The discovery of penicillin also changed the process of drug discovery and transformed the pharmaceutical industry. The so-called ‘golden era’ of antibiotics lasted until the late 1950s, during which most of the antibiotic classes we use today were discovered and introduced to the market.

Antibiotics & Their Effect on the Gut Microbiome 

The human gut microbiome is “the collection of all microbes, such as bacteria, fungi, viruses, and their genes, that naturally live on our bodies and inside us.”[6] These microbes protect us against pathogens that cause disease and influence how our immune system develops. As a result, changes in the gut microbiome can affect how the body responds to disease.

Studies have shown that antibiotics can cause a significant decrease in the bacterial diversity found in the gut and alter the microbiome causing gut dysbiosis, i.e. an imbalance of the bacteria and microbes in the gut. This can lead to a multitude of complications, from infections such as Clostridioides difficile, which causes diarrhea, to the dysregulation of immune responses and, thus, bringing on new conditions including asthma and food intolerances[7].

Antibiotic Resistance

In 1940 Edward Abraham and Ernst Chain reported that an E.coli strain was able to inactivate penicillin by producing an active enzyme called penicillinase[8], while, in 1945, Alexander Fleming predicted that the high demand for antibiotics would introduce an “era of abuse.” Once penicillin became available by prescription, the antibiotic started to be overused and Fleming’s prediction became a reality[9]

Since then, studies have proved the correlation between increased antibiotic use and the emergence of resistance, with each new generation of antibiotics following the same trend. To survive, germs that cause infections develop defense strategies against antibiotics called resistance mechanisms[10]. These resistance mechanisms include changing or even destroying the antibiotic with enzymes that break down the drug. As a result, diseases are becoming harder or even impossible to treat.

The Need for New Antibiotics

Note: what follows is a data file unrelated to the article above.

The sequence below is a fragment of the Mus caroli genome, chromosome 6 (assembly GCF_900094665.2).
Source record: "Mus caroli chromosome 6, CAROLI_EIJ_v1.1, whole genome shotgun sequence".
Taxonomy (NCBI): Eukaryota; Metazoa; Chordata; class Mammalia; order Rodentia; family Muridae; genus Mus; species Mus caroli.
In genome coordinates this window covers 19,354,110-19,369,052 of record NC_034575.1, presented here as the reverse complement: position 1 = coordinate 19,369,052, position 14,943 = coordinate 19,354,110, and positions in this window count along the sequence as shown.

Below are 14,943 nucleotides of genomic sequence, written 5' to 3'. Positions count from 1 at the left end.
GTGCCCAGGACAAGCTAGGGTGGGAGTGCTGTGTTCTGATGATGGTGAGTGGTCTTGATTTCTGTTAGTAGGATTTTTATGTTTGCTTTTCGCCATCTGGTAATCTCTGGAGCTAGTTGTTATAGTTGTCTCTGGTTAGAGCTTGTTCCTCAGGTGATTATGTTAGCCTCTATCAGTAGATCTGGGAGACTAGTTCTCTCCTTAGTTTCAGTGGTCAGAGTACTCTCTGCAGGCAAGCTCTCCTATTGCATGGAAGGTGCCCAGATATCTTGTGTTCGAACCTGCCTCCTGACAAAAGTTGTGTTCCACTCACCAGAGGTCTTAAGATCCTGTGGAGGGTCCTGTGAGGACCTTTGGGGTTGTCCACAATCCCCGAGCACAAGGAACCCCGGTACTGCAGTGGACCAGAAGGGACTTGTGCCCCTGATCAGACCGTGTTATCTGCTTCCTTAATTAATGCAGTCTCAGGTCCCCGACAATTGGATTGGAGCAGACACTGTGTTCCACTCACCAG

Antibiotic resistance is also known as antimicrobial resistance or AMR. The World Health Organization has declared that AMR is one of the top 10 global public health threats facing humanity today[11], with certain infections such as pneumonia and TB becoming increasingly harder to treat. 

According to The World Health Organization, new antibiotics are urgently needed but the clinical pipeline is limited; only 32 antibiotics addressing The World Health Organization’s list of priority pathogens were identified in clinical development in 2019, of which only 6 were classified as innovative[12]. However, if current practices in how antibiotics are prescribed and used don’t improve, any new drugs developed will also eventually become ineffective.

Research into the human gut microbiome – the community of helpful bacteria that reside within our digestive systems – has also begun to show the dangers of overuse of antibiotics. In particular, over prescription of ‘broad-spectrum’ antibiotics that indiscriminately eradicate both bad and good bacteria within us.

Sources

[1] Macfarlane G. Alexander Fleming: the man and the myth. Cambridge (MA): Harvard University Press, 1984.

[2] Chain E, Florey HW, Gardner NG, Heatley NG, Jennings MA, Orr-Ewing J, et al. Penicillin as a chemotherapeutic agent. 1940: Lancet, 236(6104),pp. 226-228.

[3] American Chemical Society. International chemical landmark. Discovery and development of penicillin [cited 1999 Nov 19]. https://www.acs.org/content/acs/en/education/whatischemistry/landmarks/flemingpenicillin.html

[4] Compound Interest. A brief Overview of Classes of Antibiotics [cited 8 September 2014]. https://www.compoundchem.com/2014/09/08/antibiotics/

[5] Christian Millman. 10 Breakthrough Moments in Medicine. Discover Magazine, [cited 23 October 2019]. https://www.discovermagazine.com/health/10-breakthrough-moments-in-medicine

[6] National Institute of Environmental Health Sciences. Microbiome. https://www.niehs.nih.gov/health/topics/science/microbiome/index.cfm

[7] National Library of Medicine. Effects of Antibiotics upon the Gut Microbiome: A Review of the Literature. https://www.ncbi.nlm.nih.gov/pmc/articles/PMC7696078/

[8] Mariya Lobanovska and Giulia Pilla. Penicillin’s Discovery and Antibiotic Resistance: Lessons for the Future? National Centre for Biotechnology Information [cited 29 March 2017]. https://www.ncbi.nlm.nih.gov/pmc/articles/PMC5369031/

[9] Bartlett JG, Gilbert DN, Spellberg B. Seven ways to preserve the miracle of antibiotics. Clinical Infectious Diseases. 2013;56(10), pp.1445–1450.

[10] Centres for Disease Control and Prevention. How Antibiotic Resistance Happens. https://www.cdc.gov/drugresistance/about/how-resistance-happens.html

[11] World Health Organization. Antimicrobial Resistance. https://www.who.int/news-room/fact-sheets/detail/antimicrobial-resistance

 [12] Ibid.